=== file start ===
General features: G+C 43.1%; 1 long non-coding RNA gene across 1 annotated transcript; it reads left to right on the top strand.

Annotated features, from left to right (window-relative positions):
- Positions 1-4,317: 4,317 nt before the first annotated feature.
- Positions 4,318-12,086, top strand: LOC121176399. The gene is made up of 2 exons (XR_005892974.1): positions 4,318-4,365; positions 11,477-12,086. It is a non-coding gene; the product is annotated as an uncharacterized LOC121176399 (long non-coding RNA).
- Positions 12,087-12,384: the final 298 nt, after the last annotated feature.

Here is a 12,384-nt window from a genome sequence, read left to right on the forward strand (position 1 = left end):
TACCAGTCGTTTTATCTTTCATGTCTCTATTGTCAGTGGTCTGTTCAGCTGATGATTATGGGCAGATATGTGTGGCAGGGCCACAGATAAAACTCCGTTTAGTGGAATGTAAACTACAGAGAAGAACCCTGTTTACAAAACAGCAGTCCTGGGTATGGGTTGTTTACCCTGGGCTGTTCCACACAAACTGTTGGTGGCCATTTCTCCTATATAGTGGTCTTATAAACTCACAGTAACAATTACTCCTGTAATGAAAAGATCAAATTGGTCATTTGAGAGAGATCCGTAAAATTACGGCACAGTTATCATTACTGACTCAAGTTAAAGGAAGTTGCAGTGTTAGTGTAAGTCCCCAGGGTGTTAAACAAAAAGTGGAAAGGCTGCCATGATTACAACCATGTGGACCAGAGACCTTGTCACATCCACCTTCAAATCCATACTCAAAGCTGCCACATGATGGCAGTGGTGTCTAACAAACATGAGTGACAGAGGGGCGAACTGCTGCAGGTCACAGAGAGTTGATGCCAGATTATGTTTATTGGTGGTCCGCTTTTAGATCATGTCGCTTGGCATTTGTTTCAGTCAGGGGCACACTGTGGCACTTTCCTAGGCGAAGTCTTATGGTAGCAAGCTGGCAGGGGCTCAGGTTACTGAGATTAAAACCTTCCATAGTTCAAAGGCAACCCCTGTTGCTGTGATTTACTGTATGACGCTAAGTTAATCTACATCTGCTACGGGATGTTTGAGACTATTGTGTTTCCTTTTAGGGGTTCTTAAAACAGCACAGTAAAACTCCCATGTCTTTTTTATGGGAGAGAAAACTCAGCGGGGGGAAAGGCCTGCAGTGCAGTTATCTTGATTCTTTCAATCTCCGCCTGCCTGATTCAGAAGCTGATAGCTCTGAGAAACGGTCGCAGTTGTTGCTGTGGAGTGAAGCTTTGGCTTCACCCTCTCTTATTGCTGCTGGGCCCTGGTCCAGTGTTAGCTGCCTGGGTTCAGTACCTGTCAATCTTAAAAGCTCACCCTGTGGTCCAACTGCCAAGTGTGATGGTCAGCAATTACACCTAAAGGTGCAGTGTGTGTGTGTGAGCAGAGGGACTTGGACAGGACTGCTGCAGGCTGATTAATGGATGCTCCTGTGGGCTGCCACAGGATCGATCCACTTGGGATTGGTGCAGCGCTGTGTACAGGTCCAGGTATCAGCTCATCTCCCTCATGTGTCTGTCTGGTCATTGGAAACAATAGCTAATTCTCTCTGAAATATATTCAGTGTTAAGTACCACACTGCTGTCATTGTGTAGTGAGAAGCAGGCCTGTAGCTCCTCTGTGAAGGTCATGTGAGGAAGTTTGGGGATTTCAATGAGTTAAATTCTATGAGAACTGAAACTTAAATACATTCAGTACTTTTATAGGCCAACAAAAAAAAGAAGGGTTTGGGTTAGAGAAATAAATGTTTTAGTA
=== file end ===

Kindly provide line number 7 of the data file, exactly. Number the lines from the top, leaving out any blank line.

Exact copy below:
TACCAGTCGTTTTATCTTTCATGTCTCTATTGTCAGTGGTCTGTTCAGCTGATGATTATGGGCAGATATGTGTGGCAGGGCCACAGATAAAACTCCGTTTAGTGGAATGTAAACTACAGAGAAGAACCCTGTTTACAAAACAGCAGTCCTGGGTATGGGTTGTTTACCCTGGGCTGTTCCACACAAACTGTTGGTGGCCATTTCTCCTATATAGTGGTCTTATAAACTCACAGTAACAATTACTCCTGTAATGAAAAGATCAAATTGGTCATTTGAGAGAGATCCGTAAAATTACGGCACAGTTATCATTACTGACTCAAGTTAAAGGAAGTTGCAGTGTTAGTGTAAGTCCCCAGGGTGTTAAACAAAAAGTGGAAAGGCTGCCATGATTACAACCATGTGGACCAGAGACCTTGTCACATCCACCTTCAAATCCATACTCAAAGCTGCCACATGATGGCAGTGGTGTCTAACAAACATGAGTGACAGAGGGGCGAACTGCTGCAGGTCACAGAGAGTTGATGCCAGATTATGTTTATTGGTGGTCCGCTTTTAGATCATGTCGCTTGGCATTTGTTTCAGTCAGGGGCACACTGTGGCACTTTCCTAGGCGAAGTCTTATGGTAGCAAGCTGGCAGGGGCTCAGGTTACTGAGATTAAAACCTTCCATAGTTCAAAGGCAACCCCTGTTGCTGTGATTTACTGTATGACGCTAAGTTAATCTACATCTGCTACGGGATGTTTGAGACTATTGTGTTTCCTTTTAGGGGTTCTTAAAACAGCACAGTAAAACTCCCATGTCTTTTTTATGGGAGAGAAAACTCAGCGGGGGGAAAGGCCTGCAGTGCAGTTATCTTGATTCTTTCAATCTCCGCCTGCCTGATTCAGAAGCTGATAGCTCTGAGAAACGGTCGCAGTTGTTGCTGTGGAGTGAAGCTTTGGCTTCACCCTCTCTTATTGCTGCTGGGCCCTGGTCCAGTGTTAGCTGCCTGGGTTCAGTACCTGTCAATCTTAAAAGCTCACCCTGTGGTCCAACTGCCAAGTGTGATGGTCAGCAATTACACCTAAAGGTGCAGTGTGTGTGTGTGAGCAGAGGGACTTGGACAGGACTGCTGCAGGCTGATTAATGGATGCTCCTGTGGGCTGCCACAGGATCGATCCACTTGGGATTGGTGCAGCGCTGTGTACAGGTCCAGGTATCAGCTCATCTCCCTCATGTGTCTGTCTGGTCATTGGAAACAATAGCTAATTCTCTCTGAAATATATTCAGTGTTAAGTACCACACTGCTGTCATTGTGTAGTGAGAAGCAGGCCTGTAGCTCCTCTGTGAAGGTCATGTGAGGAAGTTTGGGGATTTCAATGAGTTAAATTCTATGAGAACTGAAACTTAAATACATTCAGTACTTTTATAGGCCAACAAAAAAAAGAAGGGTTTGGGTTAGAGAAATAAATGTTTTAGTA